2022 had some exceptional movies come out from some incredible writers. My favorite time of the year is when The Hollywood Reporter gathers some of the best screenwriters in Hollywood for roundtables. These informative sessions help people learn about careers, stories, and structure.
So who came out to the chat this year?
Chinonye Chukwu (Till), Daniel Kwan (Everything Everywhere All At Once), Jordan Peele (Nope), Martin McDonagh (The Banshees Of Inisherin), Rian Johnson (Glass Onion: A Knives Out Mystery), and Tony Kushner (The Fabelmans) joined The Hollywood Reporter to talk about their work this year.
Check out the video from The Hollywood Reporter below.
The THR 2023 Writer's Roundtable
The conversation got started right away, with Martin McDonough addressing a worry he had about making "a playwright's film."
"I guess I meant something that was very wordy and not cinematic, just a couple of people drinking tea, speaking in an English accent, and nothing happening for three hours," McDonough said. "That’s the not-good side of playwriting. To try and write for film? I couldn’t get my head around it for years. With screenplay writing, you can jump around in time and space, and scenes can be two lines long and then three pages. We don’t really do that in plays. A scene is seven pages long or it’s an act long. So, that stuff was a learning curve. Now I find it harder to go back and write plays because I love being able to jump around."
This was a year with some very visual films. Among them, Kushner said Nope stood out as having a reverse Spielberg gaze, which was high praise for Peele.
Peele took this compliment, saying "Obviously, I’m hugely inspired by his work and filmmakers who really shoot for the moon and go for the magic. When I was writing this in 2020, the George Floyd protests were going on, so I also wanted to create a film that indicted the industry that’s kept us out of the conversation, in a way, and present the dangers of bad miracles and chasing them, but also give my characters their weapon and agency to get there and reclaim something. So this was, in many ways, a love letter to all those films, but at the same time, I found something in myself that I had to be honest about, which is that I’m chasing a spectacle."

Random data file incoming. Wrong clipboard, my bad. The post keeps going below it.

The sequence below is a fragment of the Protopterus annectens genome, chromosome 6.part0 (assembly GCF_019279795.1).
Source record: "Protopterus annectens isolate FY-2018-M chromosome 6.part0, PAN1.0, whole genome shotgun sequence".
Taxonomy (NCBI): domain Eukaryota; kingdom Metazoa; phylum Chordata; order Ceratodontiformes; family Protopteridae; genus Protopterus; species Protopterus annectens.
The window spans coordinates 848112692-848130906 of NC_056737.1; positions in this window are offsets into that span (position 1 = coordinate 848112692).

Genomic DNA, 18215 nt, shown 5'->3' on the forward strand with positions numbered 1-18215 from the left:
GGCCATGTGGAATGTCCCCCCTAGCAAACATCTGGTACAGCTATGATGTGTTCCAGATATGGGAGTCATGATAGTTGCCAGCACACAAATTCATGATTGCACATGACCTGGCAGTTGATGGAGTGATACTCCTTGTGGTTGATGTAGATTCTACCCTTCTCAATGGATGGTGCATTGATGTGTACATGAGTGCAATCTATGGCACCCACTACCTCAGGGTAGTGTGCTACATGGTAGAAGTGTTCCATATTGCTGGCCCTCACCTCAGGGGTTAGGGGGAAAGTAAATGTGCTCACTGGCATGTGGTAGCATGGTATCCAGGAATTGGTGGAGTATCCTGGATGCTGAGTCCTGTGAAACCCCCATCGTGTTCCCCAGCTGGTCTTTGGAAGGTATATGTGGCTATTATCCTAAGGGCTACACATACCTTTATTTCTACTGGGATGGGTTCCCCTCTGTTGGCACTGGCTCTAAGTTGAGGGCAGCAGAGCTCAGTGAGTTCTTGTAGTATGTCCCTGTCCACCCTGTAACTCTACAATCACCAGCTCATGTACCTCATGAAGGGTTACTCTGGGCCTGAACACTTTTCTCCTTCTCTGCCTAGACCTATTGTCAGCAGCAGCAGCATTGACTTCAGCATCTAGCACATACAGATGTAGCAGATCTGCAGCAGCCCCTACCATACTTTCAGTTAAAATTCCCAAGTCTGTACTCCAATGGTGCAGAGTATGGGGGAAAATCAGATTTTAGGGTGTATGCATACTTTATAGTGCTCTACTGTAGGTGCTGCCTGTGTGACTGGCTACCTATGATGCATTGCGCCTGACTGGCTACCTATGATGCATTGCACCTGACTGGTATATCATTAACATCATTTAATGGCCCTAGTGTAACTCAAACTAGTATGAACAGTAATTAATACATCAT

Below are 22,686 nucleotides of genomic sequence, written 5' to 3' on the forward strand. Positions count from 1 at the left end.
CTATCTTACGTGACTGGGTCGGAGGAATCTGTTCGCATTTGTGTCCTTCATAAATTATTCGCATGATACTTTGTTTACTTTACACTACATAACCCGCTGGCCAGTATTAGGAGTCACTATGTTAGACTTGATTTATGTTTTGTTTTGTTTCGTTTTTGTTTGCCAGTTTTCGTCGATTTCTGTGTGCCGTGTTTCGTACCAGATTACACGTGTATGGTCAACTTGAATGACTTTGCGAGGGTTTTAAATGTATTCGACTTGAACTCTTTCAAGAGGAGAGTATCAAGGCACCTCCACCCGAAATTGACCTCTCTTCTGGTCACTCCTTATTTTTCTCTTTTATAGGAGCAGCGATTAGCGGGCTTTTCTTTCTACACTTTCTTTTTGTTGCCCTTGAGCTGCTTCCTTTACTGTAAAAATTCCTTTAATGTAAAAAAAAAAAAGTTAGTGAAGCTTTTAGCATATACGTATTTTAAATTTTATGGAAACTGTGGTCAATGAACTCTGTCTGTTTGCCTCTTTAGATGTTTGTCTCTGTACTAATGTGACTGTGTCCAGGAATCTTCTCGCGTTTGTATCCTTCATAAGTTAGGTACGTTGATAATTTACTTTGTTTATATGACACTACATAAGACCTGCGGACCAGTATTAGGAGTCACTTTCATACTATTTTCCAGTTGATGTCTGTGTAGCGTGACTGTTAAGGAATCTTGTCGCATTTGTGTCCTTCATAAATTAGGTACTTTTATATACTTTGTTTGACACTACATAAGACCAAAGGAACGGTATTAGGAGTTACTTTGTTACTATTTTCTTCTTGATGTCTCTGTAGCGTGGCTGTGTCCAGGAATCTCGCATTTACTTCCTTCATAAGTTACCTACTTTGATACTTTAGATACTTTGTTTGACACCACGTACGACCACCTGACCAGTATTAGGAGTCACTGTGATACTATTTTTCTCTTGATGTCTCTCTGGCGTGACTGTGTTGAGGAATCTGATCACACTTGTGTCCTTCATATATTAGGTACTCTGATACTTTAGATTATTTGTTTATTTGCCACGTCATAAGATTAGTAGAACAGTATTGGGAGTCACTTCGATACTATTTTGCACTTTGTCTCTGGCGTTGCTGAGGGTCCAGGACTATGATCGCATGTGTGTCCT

'Nope'Credit: Universal PicturesSpectacle has been a buzzword of late with people trying to get audiences back to the theater. Sometimes, that means going back to your roots. Kushner has worked with Spielberg a lot over the years, and from that understanding, grew a partnership on The Fabelmans.
"The first day of filming Munich, there was a night shoot. We didn’t really know each other at that point, and I asked him to tell me about when he decided that he was going to be a filmmaker," Kushner said of working with the famed director. "He told me the story that’s the central incident in The Fabelmans. I said, 'That’s an amazing story, and you should make a movie of it someday.' And he said, 'Maybe someday I will.'”
Kushner continued, saying, "We’ve worked together now for 20 years. During West Side Story, his mother had died two years before, and his father, who was 102 [years old] at that point, was beginning to reach the end, and I think Steven was bracing for that loss. So, we started doing more formal interviews. Then, during COVID, we decided to get together three days a week, for four hours each time, on Zoom, and start writing."
For writers, it's not just about working with directors, but producers as well. Of course, get good enough, and producers will chase you down. That's what happened with Till. Famed producer Barabara Broccoli chased down Chinonye Chukwu to tell this emotional story.
'Till'Credit: United Artists Releasing
Chukwu said, "Barbara reached out to me about a month after my last film premiered at Sundance.[Clemency won the Grand Jury Prize for U.S. Dramatic Competition there.] My immediate response to myself was, 'No, I’m not in the emotional space for this,' but Barbara is a persistent person, and I met with her and the other producers, who included Whoopi Goldberg, and it was such an extraordinary experience where I felt seen and heard and appreciated.
"And they said the magic words: We believe in your artistry and want you to tell this story in whatever way you believe it needs to be told," Chukwu said. "Thankfully, when I told them that this had to be centered in Mamie’s emotional point of view, and she needed to be the protagonist and we needed to follow her specific journey, they said that’s what they wanted too, and we started from there."
These answers, among the others in the video not listed, are great lessons for writers at every stage.
What was your favorite part of the conversation?
Let me know in the comments.